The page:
But there is more! As we have previously seen, the autonomic balance is in a constant state of flux. It defines the ability of our cardio-vascular system to react to the thousands of events in our lives. The downside is that variability is affected by a lot of things: climb stairs to visit your doctor? stressed by the examination protocol? annoyed to undressed partly? cold? had coffee before the test? insulin? All these factors and dozens of others can significantly modify your RR variability test.

And, of course, age does matter! There are a lot of variables to take into account.

Some results

To conclude that RR analysis part 2, here are some of Max's results with a few comments.

File Size: 100240 bytes. It contains 10 pages
Hardware Version: 2.6
ECG Recorded on: 14/8/2015 at 20:38:0
Total ECG run time: 300.0 seconds
Number of samples:  45000 150 Hz

The Prince 180D ECG file format is totally non standard, some minor reverse engineering was required. If there is some interest, will detail in another post.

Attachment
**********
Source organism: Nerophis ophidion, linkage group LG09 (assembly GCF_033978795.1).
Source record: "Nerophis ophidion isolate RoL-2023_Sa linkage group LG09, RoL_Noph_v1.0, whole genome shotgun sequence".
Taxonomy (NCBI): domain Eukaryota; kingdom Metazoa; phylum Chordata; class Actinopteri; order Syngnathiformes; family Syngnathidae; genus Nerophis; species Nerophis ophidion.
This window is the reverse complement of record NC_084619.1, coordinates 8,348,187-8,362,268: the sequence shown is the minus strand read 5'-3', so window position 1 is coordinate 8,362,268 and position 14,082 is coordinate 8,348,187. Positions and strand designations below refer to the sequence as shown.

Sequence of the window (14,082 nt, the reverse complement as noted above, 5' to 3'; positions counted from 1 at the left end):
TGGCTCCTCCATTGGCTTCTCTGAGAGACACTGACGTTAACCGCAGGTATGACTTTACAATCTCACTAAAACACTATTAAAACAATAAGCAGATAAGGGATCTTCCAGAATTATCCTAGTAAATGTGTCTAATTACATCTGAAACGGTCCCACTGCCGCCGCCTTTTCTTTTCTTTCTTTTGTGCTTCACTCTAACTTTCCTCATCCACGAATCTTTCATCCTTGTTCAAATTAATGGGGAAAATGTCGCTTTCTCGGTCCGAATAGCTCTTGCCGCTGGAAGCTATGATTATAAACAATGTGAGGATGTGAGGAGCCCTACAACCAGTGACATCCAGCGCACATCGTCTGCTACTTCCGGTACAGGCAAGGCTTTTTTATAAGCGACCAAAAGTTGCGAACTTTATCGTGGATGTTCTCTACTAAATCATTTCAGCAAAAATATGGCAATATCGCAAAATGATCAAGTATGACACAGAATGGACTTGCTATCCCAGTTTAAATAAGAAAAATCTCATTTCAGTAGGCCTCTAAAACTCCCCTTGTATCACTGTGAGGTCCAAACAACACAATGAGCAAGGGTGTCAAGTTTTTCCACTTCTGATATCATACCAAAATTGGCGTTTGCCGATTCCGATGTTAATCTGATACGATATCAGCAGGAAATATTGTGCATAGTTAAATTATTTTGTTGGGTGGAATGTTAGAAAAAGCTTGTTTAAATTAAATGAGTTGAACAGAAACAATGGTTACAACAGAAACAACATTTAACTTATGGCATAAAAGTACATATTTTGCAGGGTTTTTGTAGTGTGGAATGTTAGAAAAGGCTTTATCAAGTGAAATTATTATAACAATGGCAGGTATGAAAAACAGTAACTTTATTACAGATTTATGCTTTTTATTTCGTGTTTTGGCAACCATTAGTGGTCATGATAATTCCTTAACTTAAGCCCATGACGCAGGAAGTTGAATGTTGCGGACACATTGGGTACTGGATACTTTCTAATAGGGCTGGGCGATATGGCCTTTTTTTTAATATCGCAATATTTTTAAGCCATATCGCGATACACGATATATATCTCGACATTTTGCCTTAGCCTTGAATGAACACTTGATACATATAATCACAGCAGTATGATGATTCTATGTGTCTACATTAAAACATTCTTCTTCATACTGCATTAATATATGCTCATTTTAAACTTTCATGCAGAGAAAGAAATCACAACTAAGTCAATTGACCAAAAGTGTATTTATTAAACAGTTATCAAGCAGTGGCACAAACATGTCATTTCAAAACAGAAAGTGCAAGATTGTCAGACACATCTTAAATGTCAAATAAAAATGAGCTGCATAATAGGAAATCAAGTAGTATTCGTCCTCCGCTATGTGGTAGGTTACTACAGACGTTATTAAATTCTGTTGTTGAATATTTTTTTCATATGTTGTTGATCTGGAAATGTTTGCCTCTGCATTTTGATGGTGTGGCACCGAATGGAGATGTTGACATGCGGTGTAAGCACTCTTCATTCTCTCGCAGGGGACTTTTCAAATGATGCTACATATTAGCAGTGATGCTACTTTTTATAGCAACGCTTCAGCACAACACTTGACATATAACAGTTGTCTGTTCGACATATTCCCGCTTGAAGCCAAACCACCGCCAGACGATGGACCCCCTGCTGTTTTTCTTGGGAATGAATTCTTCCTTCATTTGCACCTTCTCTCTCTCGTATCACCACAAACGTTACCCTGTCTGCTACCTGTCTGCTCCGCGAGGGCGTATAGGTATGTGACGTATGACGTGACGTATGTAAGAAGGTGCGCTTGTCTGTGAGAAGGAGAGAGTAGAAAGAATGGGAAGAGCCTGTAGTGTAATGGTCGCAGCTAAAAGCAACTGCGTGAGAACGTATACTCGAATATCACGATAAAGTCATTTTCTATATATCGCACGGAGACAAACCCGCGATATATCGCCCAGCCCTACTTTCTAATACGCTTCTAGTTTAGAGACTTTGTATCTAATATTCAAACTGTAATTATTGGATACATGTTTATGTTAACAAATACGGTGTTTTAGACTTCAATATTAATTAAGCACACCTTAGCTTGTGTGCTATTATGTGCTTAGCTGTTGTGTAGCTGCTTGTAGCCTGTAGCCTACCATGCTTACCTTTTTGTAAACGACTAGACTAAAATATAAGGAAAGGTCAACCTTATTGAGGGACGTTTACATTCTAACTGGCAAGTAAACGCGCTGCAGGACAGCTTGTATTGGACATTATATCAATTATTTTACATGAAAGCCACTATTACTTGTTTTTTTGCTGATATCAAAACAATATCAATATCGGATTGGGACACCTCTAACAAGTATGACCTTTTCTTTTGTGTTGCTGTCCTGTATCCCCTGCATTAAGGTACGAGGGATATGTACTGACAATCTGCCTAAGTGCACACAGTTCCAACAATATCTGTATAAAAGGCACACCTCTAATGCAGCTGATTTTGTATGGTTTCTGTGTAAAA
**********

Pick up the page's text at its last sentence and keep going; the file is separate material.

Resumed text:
1st pass analysis
---------------------
Detected Heart Beats : 402
Average FC (run length) : 80.4
Average FC(RR) : 80.48

First pass with Pan Tomkins. His resting heart rate is a bit higher than usual, probably because I had to run after him to organize the test and the novelty of it added some excitement. A lower frequency would have increased SDNN somewhat.

Cleaning artifacts
-----------------------
1 beats rejected. Reject List: [187] ...

One beat will be rejected on the criteria that it introduces a RR that is outside the 75% to 125% of the RR average of surrounding beats. Visually, it looks like a normal beat, but is a bit noisy from an electrical point of view. As I said, consumer ECG denoising isn't optimal.

Removing Extra beats
--------------------
Duration of clean run 297.272 secs

Preparing RR Data
-----------------
MRR (mean of RR intervals) : 745.18 msec